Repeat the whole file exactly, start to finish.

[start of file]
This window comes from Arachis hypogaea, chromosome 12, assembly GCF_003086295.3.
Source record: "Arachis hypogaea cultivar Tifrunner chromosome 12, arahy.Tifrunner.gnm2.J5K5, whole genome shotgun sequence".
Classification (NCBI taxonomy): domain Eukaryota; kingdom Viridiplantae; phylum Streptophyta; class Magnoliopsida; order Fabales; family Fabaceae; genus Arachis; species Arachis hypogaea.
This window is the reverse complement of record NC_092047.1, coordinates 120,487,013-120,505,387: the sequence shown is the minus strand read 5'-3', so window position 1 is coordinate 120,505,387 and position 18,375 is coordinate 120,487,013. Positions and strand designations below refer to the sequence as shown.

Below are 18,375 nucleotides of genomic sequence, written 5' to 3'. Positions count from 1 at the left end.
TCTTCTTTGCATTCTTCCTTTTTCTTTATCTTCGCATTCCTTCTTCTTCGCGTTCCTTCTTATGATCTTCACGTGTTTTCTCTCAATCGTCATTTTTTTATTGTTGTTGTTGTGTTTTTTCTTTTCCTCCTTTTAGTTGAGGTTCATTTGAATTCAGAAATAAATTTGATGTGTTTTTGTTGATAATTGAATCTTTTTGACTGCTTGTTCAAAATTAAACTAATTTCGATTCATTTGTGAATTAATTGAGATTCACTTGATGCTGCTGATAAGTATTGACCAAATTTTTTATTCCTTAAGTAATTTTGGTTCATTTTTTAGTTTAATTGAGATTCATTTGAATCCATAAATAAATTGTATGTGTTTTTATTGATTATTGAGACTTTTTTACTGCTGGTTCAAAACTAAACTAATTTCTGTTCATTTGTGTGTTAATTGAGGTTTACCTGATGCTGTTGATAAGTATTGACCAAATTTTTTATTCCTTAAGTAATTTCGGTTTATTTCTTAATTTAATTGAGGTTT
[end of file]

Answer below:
This window comes from Arachis hypogaea, chromosome 12, assembly GCF_003086295.3.
Source record: "Arachis hypogaea cultivar Tifrunner chromosome 12, arahy.Tifrunner.gnm2.J5K5, whole genome shotgun sequence".
Classification (NCBI taxonomy): domain Eukaryota; kingdom Viridiplantae; phylum Streptophyta; class Magnoliopsida; order Fabales; family Fabaceae; genus Arachis; species Arachis hypogaea.
This window is the reverse complement of record NC_092047.1, coordinates 120,487,013-120,505,387: the sequence shown is the minus strand read 5'-3', so window position 1 is coordinate 120,505,387 and position 18,375 is coordinate 120,487,013. Positions and strand designations below refer to the sequence as shown.

Below are 18,375 nucleotides of genomic sequence, written 5' to 3'. Positions count from 1 at the left end.
TCTTCTTTGCATTCTTCCTTTTTCTTTATCTTCGCATTCCTTCTTCTTCGCGTTCCTTCTTATGATCTTCACGTGTTTTCTCTCAATCGTCATTTTTTTATTGTTGTTGTTGTGTTTTTTCTTTTCCTCCTTTTAGTTGAGGTTCATTTGAATTCAGAAATAAATTTGATGTGTTTTTGTTGATAATTGAATCTTTTTGACTGCTTGTTCAAAATTAAACTAATTTCGATTCATTTGTGAATTAATTGAGATTCACTTGATGCTGCTGATAAGTATTGACCAAATTTTTTATTCCTTAAGTAATTTTGGTTCATTTTTTAGTTTAATTGAGATTCATTTGAATCCATAAATAAATTGTATGTGTTTTTATTGATTATTGAGACTTTTTTACTGCTGGTTCAAAACTAAACTAATTTCTGTTCATTTGTGTGTTAATTGAGGTTTACCTGATGCTGTTGATAAGTATTGACCAAATTTTTTATTCCTTAAGTAATTTCGGTTTATTTCTTAATTTAATTGAGGTTT